Acceptable Lifestyle Targets: Augustus Gloop and Angina Salt are both mocked in-story and in the narration for their obesity; the Salt family in general is also the epitome of obnoxious, spoiled rich people who use money to get everything they want.
While it's less prevalent than it is in the movie (see below) the book still manages it at least once:
Oh, the joy of being able to cram large pieces of something sweet and solid into one's mouth!
In one of Dahl's writings for Playboy, "schnozzberry" was used as a euphemism for "penis."
Adaptation Displacement: In the U.S., the story and characters are better known from the two film adaptations, especially the 1971 version, than the source novel these days. To the point that people accused the 2005 film of making stuff up when it was actually restoring things that were in the book but left out or changed for the 1971 film.
Mr. Willy Wonka is either a genius, a monster, or a combination thereof. As he is an Interpretative Character, every major adaptation takes him in a different direction. The 1971 film portrays him as a traditional Trickster Mentor, while the 2005 film presents him as a strange recluse who refuses to grow up — and serves as a foil to Charlie, whose poverty and responsibilities leave his childhood almost joyless. The 2013 musical presents him as a Sugar and Ice PersonalityAnti-Hero. Each of these provides fodder for unique Alternate Character Interpretations, but questions that can apply to most any reading/viewing include:
Is Charlie merely a patsy, intended to inherit the responsibility for the multiple acts of child abuse, unsafe working conditions, and slave labour committed in Mr. Wonka's factory?
Could Mr. Wonka be an example of Asexuality? His devotion to a field of work most would consider only a hobby and the fact he didn't get married and chose to find an heir rather than have children suggests he might be a Celibate Eccentric Genius.
Is Mr. Wonka an Aesop Enforcer and Chessmaster, deliberately steering the unknowing brats towards their various fates as a Radish Cure of sorts or a way to Scare 'em Straight? Each is taken out of the running when they go to steal or use something that clearly isn't safe but they still want, all playing right into their various vices — which Mr. Wonka is likely aware of, having presumably followed the press coverage of the contest. It would also explain why the Oompa-Loompas seem to know so much about the kids (a question actually broached in-story in the 2005 film). In adaptations, Mr. Wonka usually seems to be decidedly unconcerned with rescuing or stopping the kids, so...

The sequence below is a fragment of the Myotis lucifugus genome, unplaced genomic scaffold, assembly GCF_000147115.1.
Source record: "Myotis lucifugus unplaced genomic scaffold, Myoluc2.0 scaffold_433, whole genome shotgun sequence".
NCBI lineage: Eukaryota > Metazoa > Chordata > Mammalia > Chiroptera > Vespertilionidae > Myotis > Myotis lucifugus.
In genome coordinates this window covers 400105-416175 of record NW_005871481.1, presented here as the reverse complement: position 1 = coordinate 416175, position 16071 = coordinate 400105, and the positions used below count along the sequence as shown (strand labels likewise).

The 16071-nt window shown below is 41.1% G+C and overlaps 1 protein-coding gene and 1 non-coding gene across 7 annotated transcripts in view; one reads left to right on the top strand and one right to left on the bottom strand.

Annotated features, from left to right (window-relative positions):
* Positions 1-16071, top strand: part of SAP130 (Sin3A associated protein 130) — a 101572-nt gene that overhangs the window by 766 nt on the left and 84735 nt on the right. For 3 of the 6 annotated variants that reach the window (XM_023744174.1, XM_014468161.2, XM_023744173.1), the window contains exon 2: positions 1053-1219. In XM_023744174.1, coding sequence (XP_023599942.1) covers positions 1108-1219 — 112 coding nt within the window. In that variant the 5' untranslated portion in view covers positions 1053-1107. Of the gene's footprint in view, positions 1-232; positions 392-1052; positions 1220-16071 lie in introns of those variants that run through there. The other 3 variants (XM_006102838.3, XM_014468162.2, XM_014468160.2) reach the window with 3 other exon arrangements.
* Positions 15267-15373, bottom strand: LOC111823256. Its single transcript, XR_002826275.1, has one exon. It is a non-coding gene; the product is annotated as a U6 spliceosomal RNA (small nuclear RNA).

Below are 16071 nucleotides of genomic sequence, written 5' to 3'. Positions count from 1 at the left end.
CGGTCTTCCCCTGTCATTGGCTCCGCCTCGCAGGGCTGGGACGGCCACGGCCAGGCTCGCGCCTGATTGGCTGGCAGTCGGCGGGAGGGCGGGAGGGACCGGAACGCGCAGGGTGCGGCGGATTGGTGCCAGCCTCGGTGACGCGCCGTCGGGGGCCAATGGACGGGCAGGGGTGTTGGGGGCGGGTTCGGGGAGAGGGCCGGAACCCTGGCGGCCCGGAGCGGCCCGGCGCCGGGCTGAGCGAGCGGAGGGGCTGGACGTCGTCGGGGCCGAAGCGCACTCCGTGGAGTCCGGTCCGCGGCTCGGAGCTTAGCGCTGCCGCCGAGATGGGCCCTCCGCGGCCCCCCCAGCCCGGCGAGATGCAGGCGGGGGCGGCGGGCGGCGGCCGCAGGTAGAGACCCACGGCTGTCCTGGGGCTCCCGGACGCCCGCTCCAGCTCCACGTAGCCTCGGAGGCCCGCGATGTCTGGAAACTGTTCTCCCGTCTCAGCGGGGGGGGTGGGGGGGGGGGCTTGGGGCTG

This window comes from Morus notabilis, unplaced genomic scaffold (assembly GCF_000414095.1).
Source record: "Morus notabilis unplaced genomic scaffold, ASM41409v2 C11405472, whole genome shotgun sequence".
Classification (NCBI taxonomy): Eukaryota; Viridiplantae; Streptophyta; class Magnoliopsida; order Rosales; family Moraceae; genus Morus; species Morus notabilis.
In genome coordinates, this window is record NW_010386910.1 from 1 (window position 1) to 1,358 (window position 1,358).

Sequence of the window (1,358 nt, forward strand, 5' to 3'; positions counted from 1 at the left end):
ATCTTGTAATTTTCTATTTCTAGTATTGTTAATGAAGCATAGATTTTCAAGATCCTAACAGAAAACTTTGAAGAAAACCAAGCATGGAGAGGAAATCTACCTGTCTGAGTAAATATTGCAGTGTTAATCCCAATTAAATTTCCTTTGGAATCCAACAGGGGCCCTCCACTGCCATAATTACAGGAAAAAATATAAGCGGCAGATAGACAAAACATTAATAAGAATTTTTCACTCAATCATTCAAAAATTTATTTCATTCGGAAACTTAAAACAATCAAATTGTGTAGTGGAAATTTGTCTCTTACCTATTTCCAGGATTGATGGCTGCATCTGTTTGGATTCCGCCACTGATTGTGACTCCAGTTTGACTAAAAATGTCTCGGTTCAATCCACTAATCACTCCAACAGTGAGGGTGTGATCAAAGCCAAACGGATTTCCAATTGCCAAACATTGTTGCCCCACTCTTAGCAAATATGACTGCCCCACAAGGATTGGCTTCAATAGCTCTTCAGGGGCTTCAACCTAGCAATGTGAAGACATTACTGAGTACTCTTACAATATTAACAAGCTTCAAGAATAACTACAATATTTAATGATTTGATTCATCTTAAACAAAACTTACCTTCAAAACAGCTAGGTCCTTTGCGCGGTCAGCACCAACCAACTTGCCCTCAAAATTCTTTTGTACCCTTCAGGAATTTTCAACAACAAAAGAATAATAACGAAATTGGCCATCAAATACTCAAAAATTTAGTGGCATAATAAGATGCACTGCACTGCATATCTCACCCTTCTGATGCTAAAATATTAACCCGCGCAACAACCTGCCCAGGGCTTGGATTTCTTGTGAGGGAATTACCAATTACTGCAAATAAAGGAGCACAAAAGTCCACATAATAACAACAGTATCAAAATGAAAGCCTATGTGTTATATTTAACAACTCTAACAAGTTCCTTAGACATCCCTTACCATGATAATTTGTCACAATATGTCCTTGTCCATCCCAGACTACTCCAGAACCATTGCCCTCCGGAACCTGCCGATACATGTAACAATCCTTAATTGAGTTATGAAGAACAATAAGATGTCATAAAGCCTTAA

In a related issue, are any or all of the tickets intended to fall into the hands of the kids who find them, that they may be punished or rewarded as appropriate? Depending on which version one's reading/watching, the possibility may be unaddressed, teased, lampshaded, and/or confirmed.
So, Grandpa Joe has spent decades in bed, being waited on hand-and-foot by his daughter-in-law, while his son slaves away to earn the pittance that the family exists on. As soon as his grandson gets some good news, though, he's straight out of bed and taking the opportunity to be Charlie's escort. Which raises the question: Did the good news really jolt some life and vigor back into Grandpa Joe, or is he actually a lazy individual? The most recent major adaptation, the 2013 musical, outright declares it to be the former (as explained in "Don'cha Pinch Me Charlie"), while the latter take was spoofed in a February 2017 Saturday Night Live sketch.
Angst? What Angst?: The Golden Ticket tour group learns how dangerous Wonka's Factory can be — not to mention how nonchalant their guide is — when Augustus Gloop winds up sent to who-knows-where via the pipes, but it doesn't dampen their enthusiasm for the rest of the tour, even as further members are eliminated in similarly absurd disasters. No matter what they witness, no one ever asks to leave if they aren't directly affected by events, and the Audience Surrogate is having the time of his life. Granted, the disasters are all played for Black Comedy and the victims are all repulsive brats and coddling parents. The 2013 stage adaptation plays with this trope a little, again for laughs — even though the party is horrified by what happens to Augustus (and in this version it's suggested he might not survive), when the impatient Mr. Wonka asks them "Anybody want to go home?" not one answers in the affirmative! As the party further dwindles, though, anxiety creeps into the wonder of those still standing...
Anvilicious: The fates of the bratty kids. Lampshade Hanging in the 2013 musical tweaks this: "True, we lost a few children along the way...but we all learned something and that's the important thing!" according to Wonka.
Applicability: The novel has enough of this going on that Lucy Mangan's Milestone Celebration retrospective Inside Charlie's Chocolate Factory devotes two sidebars to examining the Marxist and Freudian interpretations, albeit with tongue planted firmly in cheek. Let's not even get into the adaptations...